Explorer caravans are built on BPW galvanized steel chassis, and the motorhomes use the latest Peugeot HDi turbo diesels. The construction and fitting-out of each model is a complex procedure with more than 3,500 components involved in a single caravan or motorhome. To achieve its aims, the Explorer Group has combined investment in machines and equipment with streamlining of production flow. Over £1 million has been invested in new production facilities for the laminating shop. This includes installation of a new CNC machine for cutting and shaping of side panels and a new reversing spray line. The introduction of lasers has reduced set up times on the side benches. A new heated press has also greatly improved the speed of this process. Throughput time for a side panel, from cutting timber to a completed panel, has been cut from in excess of seven days down to 48 hours.

Lean techniques were used to decide how to adapt the previous production layout into a highly efficient one-piece flow production line in the laminating shop. Furthermore, significant sums have been invested in improvements to the fabric of the building, new manual handling aids, additional tooling, environmental extraction technology and other areas. In a separate project Jones tackled the manufacture of aftermarket furniture parts. “Traditionally, aftermarket parts were manufactured within the main production environment but this wasn’t cost-efficient, did not offer the customer a good service and lead times were long,” he explained. “To improve on this, a designated production area was established with its own staff. This has enabled us to reduce lead times in this area from 56 days down to 14 days.”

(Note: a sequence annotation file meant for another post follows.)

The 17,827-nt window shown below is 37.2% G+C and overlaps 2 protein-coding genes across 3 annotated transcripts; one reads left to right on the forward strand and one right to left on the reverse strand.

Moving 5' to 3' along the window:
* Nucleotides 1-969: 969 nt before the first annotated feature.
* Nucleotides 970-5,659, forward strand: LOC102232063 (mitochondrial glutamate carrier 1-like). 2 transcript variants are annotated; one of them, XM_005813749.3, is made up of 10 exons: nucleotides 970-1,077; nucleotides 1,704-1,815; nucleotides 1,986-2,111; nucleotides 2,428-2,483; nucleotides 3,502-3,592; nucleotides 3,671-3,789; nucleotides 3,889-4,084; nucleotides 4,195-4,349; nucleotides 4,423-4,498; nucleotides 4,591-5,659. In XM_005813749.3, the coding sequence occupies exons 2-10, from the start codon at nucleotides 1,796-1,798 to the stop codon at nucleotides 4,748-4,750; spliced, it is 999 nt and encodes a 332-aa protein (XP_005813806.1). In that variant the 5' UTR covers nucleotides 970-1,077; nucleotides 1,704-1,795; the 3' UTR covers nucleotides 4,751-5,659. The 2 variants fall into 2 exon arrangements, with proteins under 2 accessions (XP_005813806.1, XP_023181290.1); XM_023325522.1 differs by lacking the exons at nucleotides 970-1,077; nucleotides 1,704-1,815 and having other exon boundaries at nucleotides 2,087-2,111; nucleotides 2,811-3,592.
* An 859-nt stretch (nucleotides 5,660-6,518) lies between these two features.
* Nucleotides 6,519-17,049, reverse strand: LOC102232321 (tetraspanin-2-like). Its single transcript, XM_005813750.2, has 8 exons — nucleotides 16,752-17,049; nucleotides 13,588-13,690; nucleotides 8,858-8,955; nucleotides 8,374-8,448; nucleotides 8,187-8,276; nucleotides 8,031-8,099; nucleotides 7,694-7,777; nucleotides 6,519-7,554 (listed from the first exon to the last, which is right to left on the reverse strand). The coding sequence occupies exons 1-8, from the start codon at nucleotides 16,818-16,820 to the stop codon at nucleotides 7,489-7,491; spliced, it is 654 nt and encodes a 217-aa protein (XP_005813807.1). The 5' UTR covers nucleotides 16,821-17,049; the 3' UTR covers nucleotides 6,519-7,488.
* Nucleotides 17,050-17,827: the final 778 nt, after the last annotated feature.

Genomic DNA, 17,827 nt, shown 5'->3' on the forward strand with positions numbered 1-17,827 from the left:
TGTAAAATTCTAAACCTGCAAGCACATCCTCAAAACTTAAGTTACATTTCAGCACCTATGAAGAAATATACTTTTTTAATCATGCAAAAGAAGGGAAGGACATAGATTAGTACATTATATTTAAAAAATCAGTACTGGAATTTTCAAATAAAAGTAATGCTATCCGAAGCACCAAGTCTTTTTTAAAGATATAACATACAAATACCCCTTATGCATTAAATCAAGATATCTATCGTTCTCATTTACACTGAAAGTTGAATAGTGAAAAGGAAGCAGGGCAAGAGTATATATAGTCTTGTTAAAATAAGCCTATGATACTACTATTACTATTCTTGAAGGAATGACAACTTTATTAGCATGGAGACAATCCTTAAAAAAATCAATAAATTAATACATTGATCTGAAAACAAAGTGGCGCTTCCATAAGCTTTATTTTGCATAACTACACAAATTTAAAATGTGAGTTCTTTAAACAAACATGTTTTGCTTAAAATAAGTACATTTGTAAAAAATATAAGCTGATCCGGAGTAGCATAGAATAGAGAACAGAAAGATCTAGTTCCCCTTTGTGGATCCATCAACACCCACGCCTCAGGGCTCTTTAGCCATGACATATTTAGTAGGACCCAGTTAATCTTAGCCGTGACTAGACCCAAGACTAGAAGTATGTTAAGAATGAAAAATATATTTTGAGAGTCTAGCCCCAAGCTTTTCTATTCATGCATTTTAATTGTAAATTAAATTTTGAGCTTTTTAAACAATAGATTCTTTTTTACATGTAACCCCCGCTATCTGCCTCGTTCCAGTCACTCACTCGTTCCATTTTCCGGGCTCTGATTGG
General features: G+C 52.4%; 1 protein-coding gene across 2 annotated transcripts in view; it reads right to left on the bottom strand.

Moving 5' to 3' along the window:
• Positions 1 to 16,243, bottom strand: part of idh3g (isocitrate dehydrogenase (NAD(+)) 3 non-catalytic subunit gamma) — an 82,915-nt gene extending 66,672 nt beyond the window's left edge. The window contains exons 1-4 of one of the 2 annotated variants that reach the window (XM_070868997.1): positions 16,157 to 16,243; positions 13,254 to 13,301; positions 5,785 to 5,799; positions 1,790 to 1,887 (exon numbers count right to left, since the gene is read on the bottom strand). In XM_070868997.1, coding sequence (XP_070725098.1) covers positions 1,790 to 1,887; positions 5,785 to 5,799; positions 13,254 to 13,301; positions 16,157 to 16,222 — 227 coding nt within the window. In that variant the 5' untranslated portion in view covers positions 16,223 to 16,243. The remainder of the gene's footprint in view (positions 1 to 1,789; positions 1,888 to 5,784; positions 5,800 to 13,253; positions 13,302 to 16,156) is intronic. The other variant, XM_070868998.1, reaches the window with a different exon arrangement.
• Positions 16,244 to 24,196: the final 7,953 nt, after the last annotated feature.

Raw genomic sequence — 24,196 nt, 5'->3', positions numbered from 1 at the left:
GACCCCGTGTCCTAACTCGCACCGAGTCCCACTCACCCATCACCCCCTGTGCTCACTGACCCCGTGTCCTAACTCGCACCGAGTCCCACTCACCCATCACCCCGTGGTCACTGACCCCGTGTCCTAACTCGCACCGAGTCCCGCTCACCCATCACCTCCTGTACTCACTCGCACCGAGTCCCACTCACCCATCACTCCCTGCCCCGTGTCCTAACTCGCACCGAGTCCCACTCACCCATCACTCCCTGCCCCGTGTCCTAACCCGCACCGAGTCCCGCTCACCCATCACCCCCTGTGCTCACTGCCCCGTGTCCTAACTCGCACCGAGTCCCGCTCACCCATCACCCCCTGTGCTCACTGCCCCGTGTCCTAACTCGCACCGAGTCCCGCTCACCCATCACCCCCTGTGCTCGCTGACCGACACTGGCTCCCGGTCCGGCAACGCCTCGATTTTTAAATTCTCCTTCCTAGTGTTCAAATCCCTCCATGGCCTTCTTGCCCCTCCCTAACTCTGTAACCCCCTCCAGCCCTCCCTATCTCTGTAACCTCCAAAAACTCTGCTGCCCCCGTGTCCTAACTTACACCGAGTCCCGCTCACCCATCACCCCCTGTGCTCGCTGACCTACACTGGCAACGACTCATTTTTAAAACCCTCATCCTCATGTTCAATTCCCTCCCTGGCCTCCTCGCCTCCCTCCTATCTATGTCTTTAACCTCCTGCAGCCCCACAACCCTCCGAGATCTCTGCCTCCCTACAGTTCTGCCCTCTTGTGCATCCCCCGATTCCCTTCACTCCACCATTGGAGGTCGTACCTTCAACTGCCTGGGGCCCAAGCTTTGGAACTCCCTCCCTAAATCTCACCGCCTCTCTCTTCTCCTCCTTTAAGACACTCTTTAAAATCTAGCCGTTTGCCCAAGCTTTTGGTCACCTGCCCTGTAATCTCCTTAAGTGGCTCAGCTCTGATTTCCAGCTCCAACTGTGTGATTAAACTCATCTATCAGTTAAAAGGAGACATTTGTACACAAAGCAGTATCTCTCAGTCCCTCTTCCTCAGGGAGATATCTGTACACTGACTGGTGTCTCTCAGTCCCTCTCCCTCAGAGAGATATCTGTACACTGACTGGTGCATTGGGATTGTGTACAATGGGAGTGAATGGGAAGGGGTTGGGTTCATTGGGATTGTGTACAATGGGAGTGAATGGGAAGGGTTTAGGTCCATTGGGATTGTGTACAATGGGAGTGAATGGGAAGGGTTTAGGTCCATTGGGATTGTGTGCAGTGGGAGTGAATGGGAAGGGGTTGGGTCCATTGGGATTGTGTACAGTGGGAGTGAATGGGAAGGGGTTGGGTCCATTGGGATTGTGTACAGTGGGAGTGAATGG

Jones completed the project as part of his Level 5 Diploma in Operations Management funded by the Explorer Group’s staff training scheme. The company’s focus on development and training goes much further than this.

“Our production methods are specialised and there definitely aren’t people out there with the right skill set just waiting to work for us,” said Jones. “We have a number of initiatives already underway to fill the skills gap and give us the potential to grow. We have 11 apprentices at present and get out to schools, colleges and universities to talk about career opportunities. This year we’ve also run a series of on-site visits enabling 14 and 15 year olds from local schools to see manufacturing at first hand. At the other end of the age spectrum we have research graduates from Durham University working on projects and are involved in a knowledge transfer partnership with Newcastle University.

Looking forward to 2008, the development of its training initiatives continues to be a priority for the Explorer Group, but there are other key projects within production. “We are in the middle of a £500,000 investment programme to streamline production in our motorhome factory – a project that was started
18 months ago. The next step is to evolve our machine shop from its existing layout into a more efficient flow line for the manufacture of the furniture. This involves an investment of £250,000 and will take two years to complete.”